The newest pursuit in my life is actually the resurrection of an old pursuit that became more of a hobby after I graduated from medical school in 1972. I am working on finally organizing and fully optimizing a large inventory of fine photography done on film up to 1980 and with digital imaging since then. Some of the film work is award-winning and, yet, I have done very little with it over the years. My ventures into fine photography are currently being shown at its former website at DuckiesRule.comSterlingImages.us and at its new site, DuckiesRule.comPhotoVenturesGallery.com.

    Thank you for visiting. I hope you will enjoy what I have kept available for you, further below.

              Best wishes, Ron Sterling, M.D.

A Real Comic in the Field of Psychiatry? (Updated 12/2020)

    Yep, there was a real, certified psychiatrist doing comedy for at least part of his living. His latest performance took place in early December 2009 at KI's Restaurant in Cardiff, California. His name is Howard Richmond, M.D. He has refocused his energies a bit, and is not as actively pursuing the Comic Shrink mission. However, you can keep up with him at LinkedIn.com.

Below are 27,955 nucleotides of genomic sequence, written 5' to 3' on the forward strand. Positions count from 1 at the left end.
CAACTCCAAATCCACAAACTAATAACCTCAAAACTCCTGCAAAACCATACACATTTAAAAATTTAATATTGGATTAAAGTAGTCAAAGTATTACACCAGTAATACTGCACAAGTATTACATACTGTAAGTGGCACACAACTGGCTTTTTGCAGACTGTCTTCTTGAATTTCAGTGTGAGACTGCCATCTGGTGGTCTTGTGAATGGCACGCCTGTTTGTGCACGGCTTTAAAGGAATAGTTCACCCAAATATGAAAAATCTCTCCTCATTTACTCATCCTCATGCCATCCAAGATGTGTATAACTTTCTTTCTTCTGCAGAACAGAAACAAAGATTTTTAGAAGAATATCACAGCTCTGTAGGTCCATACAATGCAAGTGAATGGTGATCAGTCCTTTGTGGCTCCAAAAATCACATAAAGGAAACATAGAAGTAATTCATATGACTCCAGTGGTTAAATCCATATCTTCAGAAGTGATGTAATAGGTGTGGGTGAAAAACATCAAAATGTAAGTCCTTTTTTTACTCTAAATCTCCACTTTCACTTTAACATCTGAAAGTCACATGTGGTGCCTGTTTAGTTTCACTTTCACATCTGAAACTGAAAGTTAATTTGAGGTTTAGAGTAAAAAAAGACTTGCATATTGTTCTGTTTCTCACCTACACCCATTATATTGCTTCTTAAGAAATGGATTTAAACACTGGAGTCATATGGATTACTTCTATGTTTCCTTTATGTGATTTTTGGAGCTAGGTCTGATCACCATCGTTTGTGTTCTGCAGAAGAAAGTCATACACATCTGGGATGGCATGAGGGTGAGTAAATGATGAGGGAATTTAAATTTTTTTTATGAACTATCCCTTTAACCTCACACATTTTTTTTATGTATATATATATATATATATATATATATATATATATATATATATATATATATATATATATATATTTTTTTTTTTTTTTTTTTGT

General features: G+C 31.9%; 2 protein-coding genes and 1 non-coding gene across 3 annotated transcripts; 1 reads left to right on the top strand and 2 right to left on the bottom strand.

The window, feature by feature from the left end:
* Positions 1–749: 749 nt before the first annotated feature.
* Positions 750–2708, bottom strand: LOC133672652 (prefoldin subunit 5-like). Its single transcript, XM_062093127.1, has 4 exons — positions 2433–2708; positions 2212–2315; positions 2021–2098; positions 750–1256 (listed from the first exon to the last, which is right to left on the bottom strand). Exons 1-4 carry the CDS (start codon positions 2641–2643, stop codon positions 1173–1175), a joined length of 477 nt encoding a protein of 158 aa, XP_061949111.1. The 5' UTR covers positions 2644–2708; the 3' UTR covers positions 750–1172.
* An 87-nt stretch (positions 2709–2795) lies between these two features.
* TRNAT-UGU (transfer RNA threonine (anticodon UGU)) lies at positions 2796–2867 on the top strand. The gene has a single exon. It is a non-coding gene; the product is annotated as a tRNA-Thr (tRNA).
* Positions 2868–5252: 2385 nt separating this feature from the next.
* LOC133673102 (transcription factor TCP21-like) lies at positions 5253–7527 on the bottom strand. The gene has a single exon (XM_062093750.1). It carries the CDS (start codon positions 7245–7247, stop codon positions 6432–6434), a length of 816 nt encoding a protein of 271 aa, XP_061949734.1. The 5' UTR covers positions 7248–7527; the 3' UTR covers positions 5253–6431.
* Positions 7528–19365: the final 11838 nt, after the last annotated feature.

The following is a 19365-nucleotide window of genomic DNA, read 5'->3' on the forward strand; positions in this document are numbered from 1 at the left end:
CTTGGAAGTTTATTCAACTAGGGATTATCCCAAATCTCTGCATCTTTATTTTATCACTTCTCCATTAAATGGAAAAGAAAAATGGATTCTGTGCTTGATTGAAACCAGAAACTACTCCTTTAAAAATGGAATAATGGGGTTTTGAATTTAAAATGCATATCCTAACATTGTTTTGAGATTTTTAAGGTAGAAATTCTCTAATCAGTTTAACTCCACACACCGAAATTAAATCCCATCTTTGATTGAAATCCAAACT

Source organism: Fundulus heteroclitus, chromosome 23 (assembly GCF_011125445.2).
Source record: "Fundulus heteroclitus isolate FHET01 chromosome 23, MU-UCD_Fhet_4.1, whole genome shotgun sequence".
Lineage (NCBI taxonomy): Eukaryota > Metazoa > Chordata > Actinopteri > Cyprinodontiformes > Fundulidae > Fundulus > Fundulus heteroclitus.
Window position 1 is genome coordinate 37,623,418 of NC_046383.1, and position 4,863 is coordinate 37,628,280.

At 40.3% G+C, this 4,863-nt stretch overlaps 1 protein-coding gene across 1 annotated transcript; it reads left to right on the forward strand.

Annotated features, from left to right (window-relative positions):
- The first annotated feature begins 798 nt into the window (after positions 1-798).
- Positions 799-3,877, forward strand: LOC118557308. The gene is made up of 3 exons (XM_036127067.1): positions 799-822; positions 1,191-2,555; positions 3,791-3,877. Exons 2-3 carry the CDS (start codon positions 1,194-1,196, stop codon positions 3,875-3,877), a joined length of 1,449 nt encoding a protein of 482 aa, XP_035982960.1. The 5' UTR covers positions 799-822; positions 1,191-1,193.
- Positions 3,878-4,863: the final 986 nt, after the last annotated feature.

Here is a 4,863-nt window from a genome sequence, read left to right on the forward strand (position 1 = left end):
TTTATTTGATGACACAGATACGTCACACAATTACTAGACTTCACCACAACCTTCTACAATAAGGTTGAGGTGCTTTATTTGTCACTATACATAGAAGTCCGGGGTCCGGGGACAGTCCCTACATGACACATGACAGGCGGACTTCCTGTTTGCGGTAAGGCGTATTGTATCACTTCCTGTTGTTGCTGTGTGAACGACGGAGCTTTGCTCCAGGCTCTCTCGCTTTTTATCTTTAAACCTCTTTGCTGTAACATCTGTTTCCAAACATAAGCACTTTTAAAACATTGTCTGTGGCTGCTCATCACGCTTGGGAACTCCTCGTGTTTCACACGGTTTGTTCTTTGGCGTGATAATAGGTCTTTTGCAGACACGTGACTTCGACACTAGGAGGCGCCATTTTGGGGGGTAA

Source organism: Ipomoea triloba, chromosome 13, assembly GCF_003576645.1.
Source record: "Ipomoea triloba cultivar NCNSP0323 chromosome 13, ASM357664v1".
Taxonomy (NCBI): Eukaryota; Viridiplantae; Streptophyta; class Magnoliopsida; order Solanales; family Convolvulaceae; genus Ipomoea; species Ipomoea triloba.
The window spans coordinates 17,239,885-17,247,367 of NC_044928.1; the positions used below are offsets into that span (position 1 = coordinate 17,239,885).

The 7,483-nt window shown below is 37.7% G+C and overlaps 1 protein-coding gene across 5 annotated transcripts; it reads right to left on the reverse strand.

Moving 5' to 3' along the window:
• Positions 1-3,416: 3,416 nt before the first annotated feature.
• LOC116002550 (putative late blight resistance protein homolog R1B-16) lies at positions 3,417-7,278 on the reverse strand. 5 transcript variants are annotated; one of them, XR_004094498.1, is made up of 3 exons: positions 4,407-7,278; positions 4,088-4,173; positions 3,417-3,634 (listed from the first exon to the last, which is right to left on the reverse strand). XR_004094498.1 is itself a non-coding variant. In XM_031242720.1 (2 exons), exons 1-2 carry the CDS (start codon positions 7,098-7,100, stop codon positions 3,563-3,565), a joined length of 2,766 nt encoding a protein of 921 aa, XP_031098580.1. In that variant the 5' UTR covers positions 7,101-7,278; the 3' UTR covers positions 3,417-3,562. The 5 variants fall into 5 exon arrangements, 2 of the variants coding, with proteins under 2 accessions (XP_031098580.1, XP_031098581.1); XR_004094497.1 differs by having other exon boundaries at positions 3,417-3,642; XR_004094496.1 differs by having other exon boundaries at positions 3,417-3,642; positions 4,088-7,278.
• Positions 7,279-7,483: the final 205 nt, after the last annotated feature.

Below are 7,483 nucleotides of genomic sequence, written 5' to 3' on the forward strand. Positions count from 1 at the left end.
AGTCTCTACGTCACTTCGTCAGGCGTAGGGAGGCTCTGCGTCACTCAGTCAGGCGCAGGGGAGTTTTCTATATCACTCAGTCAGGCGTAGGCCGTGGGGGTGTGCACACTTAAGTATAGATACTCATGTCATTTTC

A Psychiatrist in the Comics Section?

    Yep, J.C. Duffy, the creator of other cartoons such as The Fusco Brothers brought psychiatrist, Dr. Norman Floyd, to cartoon life (and, then he killed him off... or, is that, put him to sleep?). Reportedly, this is the only psychiatrist that existed in a daily cartoon strip in recent history. It consisted of just about everything from rants to raves and lots of poking fun at psychiatry and psychiatrists. This was not your mainstream, politically correct cartoon series. You can view selected cartoons and read more about Go Fish by clicking here.

Have You Heard This One?